Most people don’t worry about being an artificial organism.
I’m one of those people who don’t worry. I don’t worry because I have iron-clad logic that proves otherwise.
But some do, apparently. A group of scientists met at the annual Isaac Asimov Memorial Debate to discuss whether the entire universe as we know it is just a simulation. After hearing the debate, Neil D. Tyson said he considered the chances “50/50.”
The “whole universe is a simulation” thing is interesting, but this is a blog, and I’m not that ambitious. I stick to my own little universe, which mostly includes coffee, pizza, a laptop, a cat, and me.
“Replicant” is the name for artificial humans in the Blade Runner universe. Hold on—bear with me. The film sequel will arrive in October 2017, so I have limited time to make Blade Runner references and have a reader first think of the 1980s version. I’m trying to cut back. I know I have a problem.
Working on it.
A core story element in the film is the inability of some replicants to know they are replicants. Human memory implants trick them. I think this applies to the simulation thing as well. If you’re a simulation but believe you are real, then you must have programmed memories.
But again, I don’t worry. Here’s why:
Inability To Learn From Mistakes
When I walk back into my place at the end of the day, I drop my cell phone and wallet in random locations on dark surfaces. They are both black. I am not able to find them again without a thorough room-to-room search while mumbling curses.
This would not happen to a replicant. Replicants are designed to be intelligent. They are modeled on humans, but improved–otherwise, what would be the point? They would apply advanced learning after a mistake and choose not to repeat it.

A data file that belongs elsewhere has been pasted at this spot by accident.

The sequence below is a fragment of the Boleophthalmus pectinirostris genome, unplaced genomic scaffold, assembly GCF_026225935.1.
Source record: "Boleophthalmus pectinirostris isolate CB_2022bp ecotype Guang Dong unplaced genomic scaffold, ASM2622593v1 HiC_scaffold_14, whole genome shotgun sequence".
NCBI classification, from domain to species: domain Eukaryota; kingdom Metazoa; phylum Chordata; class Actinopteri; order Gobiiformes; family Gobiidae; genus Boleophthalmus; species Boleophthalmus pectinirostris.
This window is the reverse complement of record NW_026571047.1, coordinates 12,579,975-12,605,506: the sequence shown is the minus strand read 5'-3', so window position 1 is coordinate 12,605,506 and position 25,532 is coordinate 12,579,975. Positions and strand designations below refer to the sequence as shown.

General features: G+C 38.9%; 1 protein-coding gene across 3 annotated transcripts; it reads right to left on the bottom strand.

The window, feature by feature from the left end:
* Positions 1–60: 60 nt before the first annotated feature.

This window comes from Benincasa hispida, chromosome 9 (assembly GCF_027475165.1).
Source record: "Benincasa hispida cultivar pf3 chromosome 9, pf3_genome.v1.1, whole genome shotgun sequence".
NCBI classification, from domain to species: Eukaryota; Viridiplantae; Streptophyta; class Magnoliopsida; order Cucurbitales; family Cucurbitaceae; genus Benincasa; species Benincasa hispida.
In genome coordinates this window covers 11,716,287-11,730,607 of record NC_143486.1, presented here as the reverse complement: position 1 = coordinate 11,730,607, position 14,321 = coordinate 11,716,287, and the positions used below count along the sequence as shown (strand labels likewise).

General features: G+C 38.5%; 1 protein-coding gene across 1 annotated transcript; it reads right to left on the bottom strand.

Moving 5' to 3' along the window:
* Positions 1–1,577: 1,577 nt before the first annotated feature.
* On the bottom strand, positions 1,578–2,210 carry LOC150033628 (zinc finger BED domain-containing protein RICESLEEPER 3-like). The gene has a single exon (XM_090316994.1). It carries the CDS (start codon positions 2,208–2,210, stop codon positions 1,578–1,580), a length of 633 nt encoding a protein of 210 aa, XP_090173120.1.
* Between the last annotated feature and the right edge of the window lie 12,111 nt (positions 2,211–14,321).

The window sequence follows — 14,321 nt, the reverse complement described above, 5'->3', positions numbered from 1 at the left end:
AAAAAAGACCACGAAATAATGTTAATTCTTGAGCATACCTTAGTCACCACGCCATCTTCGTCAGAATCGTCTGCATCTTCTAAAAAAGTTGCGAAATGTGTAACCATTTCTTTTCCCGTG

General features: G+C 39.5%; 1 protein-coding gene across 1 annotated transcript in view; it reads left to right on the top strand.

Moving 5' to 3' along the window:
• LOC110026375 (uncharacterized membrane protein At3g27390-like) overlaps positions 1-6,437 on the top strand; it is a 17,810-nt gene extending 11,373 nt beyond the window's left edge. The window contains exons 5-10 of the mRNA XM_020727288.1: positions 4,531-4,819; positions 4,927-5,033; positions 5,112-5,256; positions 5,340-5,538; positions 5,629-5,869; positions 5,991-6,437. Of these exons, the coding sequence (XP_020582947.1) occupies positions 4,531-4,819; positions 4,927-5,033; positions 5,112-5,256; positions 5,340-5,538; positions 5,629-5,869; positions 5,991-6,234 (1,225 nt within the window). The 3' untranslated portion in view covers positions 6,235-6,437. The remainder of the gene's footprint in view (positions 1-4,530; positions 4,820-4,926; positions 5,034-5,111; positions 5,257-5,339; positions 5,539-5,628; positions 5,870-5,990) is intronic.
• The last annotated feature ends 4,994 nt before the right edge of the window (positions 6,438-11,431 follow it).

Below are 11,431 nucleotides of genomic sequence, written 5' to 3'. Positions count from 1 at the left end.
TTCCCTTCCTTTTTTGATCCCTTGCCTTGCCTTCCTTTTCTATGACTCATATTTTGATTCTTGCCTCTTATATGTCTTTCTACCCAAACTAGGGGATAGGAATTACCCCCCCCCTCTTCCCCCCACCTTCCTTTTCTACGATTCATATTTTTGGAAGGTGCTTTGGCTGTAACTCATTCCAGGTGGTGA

Unless the designers throw in a few obvious flaws as part of an effort to trick them. Something they can latch onto as proof that they are a fallible human. Ok, scratch this one.
I was in glasses by age 10. Who designs a child replicant to need glasses? Maybe by college-age, sure. That makes sense. Almost everyone’s eyesight declines eventually, so that would help a replicant fit in. But 10 years old?
And I don’t have that glowy pupil thing going on. I checked.
Unless the memory of me getting glasses at age 10 is an implanted memory. Someone else’s memory. Plausible. Forget this one.
My Daily Life is Not Dark, Rainy, or Sepia-Toned
It’s mostly bright and colorful. I prefer the dark and rain, but I rarely get my wish. It’s Atlanta, it’s the summer. I do my best to wear black and gray, but the world surrounds me with primary colors.
If I were a replicant, I’d spend most of my day hanging out on rainy street corners or walking through dark buildings. Even the daytime would be mostly muted grays, yellows, greens, and silvers.
I Try to Rationalize That I’m Not a Replicant
Replicants designed to think they are human wouldn’t worry about their origins. With implanted memories and good lives, they would direct their mental energy toward more fruitful pursuits, like watching television or reading about trends in watching television.
Ok, I admit that one replicant character in Blade Runner does try to rationalize that she is not a replicant. Rachel argues against Deckard’s assertion that she is artificial by describing her childhood memories.
But this happens to advance the plot. Three-act structure is a demanding master, and it cracks the whip on its fictional children without mercy. It’s not real, like me.
I don’t worry about being a replicant or a simulation because I don’t have to worry. That’s why I wrote this post, to show you how much I don’t worry.
So maybe my logic isn’t ironclad. Maybe it’s more like a fruit roll-up with the center chewed out.
But I feel like a real person, and nothing matters more than how a person feels.
My chances of being human are way better than 50/50.
Let’s say 60/40?